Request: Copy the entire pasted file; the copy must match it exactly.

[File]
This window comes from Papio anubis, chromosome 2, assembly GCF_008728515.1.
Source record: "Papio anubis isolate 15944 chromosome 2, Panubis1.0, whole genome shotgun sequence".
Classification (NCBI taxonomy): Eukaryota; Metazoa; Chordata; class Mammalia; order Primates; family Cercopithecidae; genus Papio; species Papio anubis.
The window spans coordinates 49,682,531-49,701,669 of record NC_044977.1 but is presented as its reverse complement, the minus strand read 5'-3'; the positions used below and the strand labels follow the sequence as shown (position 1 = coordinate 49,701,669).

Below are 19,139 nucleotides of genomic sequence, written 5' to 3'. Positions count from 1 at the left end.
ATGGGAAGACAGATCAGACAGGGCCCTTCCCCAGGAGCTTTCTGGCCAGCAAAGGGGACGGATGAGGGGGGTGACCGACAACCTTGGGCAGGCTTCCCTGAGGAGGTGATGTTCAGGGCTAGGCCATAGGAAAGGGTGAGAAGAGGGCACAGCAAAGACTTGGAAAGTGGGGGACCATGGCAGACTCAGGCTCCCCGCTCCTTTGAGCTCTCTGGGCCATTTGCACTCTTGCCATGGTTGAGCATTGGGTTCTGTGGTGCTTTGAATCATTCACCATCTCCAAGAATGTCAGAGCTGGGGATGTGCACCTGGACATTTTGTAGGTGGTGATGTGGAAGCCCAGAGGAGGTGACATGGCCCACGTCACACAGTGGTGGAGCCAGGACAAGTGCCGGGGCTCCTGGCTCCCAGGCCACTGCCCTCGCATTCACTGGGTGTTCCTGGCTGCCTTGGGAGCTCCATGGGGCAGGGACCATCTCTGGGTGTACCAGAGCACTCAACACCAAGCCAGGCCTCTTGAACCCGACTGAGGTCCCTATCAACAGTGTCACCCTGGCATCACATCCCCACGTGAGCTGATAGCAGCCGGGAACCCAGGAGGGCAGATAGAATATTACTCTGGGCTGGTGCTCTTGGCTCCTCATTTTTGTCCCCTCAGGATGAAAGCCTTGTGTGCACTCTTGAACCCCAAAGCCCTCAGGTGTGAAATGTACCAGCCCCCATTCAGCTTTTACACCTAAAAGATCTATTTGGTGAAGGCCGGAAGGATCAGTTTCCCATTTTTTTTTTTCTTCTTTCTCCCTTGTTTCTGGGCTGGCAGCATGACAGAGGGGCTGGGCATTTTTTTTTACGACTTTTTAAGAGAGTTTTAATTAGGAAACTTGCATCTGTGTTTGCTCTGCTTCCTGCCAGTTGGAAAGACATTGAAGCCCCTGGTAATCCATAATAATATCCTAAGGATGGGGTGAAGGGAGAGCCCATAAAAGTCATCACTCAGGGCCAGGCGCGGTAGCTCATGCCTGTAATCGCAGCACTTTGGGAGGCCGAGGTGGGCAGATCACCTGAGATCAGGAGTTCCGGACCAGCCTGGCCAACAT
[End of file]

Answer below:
This window comes from Papio anubis, chromosome 2, assembly GCF_008728515.1.
Source record: "Papio anubis isolate 15944 chromosome 2, Panubis1.0, whole genome shotgun sequence".
Classification (NCBI taxonomy): Eukaryota; Metazoa; Chordata; class Mammalia; order Primates; family Cercopithecidae; genus Papio; species Papio anubis.
The window spans coordinates 49,682,531-49,701,669 of record NC_044977.1 but is presented as its reverse complement, the minus strand read 5'-3'; the positions used below and the strand labels follow the sequence as shown (position 1 = coordinate 49,701,669).

Below are 19,139 nucleotides of genomic sequence, written 5' to 3'. Positions count from 1 at the left end.
ATGGGAAGACAGATCAGACAGGGCCCTTCCCCAGGAGCTTTCTGGCCAGCAAAGGGGACGGATGAGGGGGGTGACCGACAACCTTGGGCAGGCTTCCCTGAGGAGGTGATGTTCAGGGCTAGGCCATAGGAAAGGGTGAGAAGAGGGCACAGCAAAGACTTGGAAAGTGGGGGACCATGGCAGACTCAGGCTCCCCGCTCCTTTGAGCTCTCTGGGCCATTTGCACTCTTGCCATGGTTGAGCATTGGGTTCTGTGGTGCTTTGAATCATTCACCATCTCCAAGAATGTCAGAGCTGGGGATGTGCACCTGGACATTTTGTAGGTGGTGATGTGGAAGCCCAGAGGAGGTGACATGGCCCACGTCACACAGTGGTGGAGCCAGGACAAGTGCCGGGGCTCCTGGCTCCCAGGCCACTGCCCTCGCATTCACTGGGTGTTCCTGGCTGCCTTGGGAGCTCCATGGGGCAGGGACCATCTCTGGGTGTACCAGAGCACTCAACACCAAGCCAGGCCTCTTGAACCCGACTGAGGTCCCTATCAACAGTGTCACCCTGGCATCACATCCCCACGTGAGCTGATAGCAGCCGGGAACCCAGGAGGGCAGATAGAATATTACTCTGGGCTGGTGCTCTTGGCTCCTCATTTTTGTCCCCTCAGGATGAAAGCCTTGTGTGCACTCTTGAACCCCAAAGCCCTCAGGTGTGAAATGTACCAGCCCCCATTCAGCTTTTACACCTAAAAGATCTATTTGGTGAAGGCCGGAAGGATCAGTTTCCCATTTTTTTTTTTCTTCTTTCTCCCTTGTTTCTGGGCTGGCAGCATGACAGAGGGGCTGGGCATTTTTTTTTACGACTTTTTAAGAGAGTTTTAATTAGGAAACTTGCATCTGTGTTTGCTCTGCTTCCTGCCAGTTGGAAAGACATTGAAGCCCCTGGTAATCCATAATAATATCCTAAGGATGGGGTGAAGGGAGAGCCCATAAAAGTCATCACTCAGGGCCAGGCGCGGTAGCTCATGCCTGTAATCGCAGCACTTTGGGAGGCCGAGGTGGGCAGATCACCTGAGATCAGGAGTTCCGGACCAGCCTGGCCAACAT